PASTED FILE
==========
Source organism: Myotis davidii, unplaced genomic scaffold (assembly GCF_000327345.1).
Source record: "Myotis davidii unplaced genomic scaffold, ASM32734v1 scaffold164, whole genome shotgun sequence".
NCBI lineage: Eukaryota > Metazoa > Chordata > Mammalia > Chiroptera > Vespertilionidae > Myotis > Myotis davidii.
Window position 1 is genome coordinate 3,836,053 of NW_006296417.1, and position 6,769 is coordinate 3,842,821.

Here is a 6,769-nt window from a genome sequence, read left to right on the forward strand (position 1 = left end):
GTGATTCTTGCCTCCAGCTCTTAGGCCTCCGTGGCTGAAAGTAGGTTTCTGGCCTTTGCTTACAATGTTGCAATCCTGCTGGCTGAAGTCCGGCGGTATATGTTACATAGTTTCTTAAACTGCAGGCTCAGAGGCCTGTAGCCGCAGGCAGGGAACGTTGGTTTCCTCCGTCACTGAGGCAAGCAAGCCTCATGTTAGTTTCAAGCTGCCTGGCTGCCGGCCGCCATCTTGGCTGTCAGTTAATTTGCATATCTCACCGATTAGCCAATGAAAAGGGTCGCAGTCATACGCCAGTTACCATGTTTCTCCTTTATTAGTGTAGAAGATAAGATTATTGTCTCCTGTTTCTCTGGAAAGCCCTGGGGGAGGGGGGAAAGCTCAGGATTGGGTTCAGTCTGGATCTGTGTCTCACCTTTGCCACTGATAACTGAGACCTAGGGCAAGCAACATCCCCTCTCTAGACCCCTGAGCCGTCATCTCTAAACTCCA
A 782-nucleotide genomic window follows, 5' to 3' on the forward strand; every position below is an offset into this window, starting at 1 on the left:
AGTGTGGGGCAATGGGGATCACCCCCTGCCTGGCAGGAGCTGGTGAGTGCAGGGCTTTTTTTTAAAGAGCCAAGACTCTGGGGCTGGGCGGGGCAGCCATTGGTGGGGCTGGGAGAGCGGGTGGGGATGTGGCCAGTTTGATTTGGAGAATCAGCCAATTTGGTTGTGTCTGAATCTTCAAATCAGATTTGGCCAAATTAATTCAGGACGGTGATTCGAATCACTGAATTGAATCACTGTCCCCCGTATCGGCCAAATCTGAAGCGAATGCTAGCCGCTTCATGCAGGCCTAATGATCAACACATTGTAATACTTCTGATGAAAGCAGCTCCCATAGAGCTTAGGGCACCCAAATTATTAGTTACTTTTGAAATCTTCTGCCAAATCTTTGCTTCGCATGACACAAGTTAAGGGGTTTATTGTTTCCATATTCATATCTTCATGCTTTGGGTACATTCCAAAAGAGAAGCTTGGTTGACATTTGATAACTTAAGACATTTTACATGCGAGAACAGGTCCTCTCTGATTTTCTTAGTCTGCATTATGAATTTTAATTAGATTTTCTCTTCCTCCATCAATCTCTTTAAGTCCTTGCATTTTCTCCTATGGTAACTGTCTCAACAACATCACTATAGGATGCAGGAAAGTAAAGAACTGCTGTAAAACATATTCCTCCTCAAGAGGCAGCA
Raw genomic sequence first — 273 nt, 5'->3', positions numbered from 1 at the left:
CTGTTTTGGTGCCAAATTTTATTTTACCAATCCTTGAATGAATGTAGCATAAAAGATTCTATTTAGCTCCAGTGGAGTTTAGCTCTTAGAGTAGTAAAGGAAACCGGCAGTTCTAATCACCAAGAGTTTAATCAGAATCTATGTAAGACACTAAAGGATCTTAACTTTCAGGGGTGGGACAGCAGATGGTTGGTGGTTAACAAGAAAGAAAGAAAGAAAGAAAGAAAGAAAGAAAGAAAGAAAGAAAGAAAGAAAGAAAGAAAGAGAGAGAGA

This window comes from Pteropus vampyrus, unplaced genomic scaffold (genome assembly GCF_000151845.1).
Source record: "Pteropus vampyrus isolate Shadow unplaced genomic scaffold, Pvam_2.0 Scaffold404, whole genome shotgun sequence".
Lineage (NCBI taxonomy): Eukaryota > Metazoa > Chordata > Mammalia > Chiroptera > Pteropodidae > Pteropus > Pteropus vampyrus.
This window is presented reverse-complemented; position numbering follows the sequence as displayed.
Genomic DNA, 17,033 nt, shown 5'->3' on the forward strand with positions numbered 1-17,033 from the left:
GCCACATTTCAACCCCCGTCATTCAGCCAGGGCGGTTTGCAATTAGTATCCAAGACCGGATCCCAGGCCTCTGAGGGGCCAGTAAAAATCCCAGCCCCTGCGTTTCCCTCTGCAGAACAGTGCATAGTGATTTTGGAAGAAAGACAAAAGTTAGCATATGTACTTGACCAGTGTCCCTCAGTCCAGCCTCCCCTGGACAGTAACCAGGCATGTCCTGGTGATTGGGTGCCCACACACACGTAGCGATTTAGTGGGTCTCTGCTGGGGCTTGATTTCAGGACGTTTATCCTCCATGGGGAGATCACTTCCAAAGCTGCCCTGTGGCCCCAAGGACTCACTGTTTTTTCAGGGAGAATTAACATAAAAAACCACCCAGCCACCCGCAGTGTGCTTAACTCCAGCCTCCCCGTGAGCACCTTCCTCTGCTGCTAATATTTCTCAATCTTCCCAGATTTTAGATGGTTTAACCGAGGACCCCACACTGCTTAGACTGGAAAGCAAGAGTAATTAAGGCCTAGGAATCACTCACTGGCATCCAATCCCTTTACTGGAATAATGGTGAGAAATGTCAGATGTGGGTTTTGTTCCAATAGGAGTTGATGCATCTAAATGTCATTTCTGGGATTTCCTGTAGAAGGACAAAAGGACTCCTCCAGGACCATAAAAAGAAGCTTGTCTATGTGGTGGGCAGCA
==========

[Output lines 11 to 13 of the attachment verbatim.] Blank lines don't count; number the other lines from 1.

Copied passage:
This window comes from Pteropus vampyrus, unplaced genomic scaffold (genome assembly GCF_000151845.1).
Source record: "Pteropus vampyrus isolate Shadow unplaced genomic scaffold, Pvam_2.0 Scaffold404, whole genome shotgun sequence".
Lineage (NCBI taxonomy): Eukaryota > Metazoa > Chordata > Mammalia > Chiroptera > Pteropodidae > Pteropus > Pteropus vampyrus.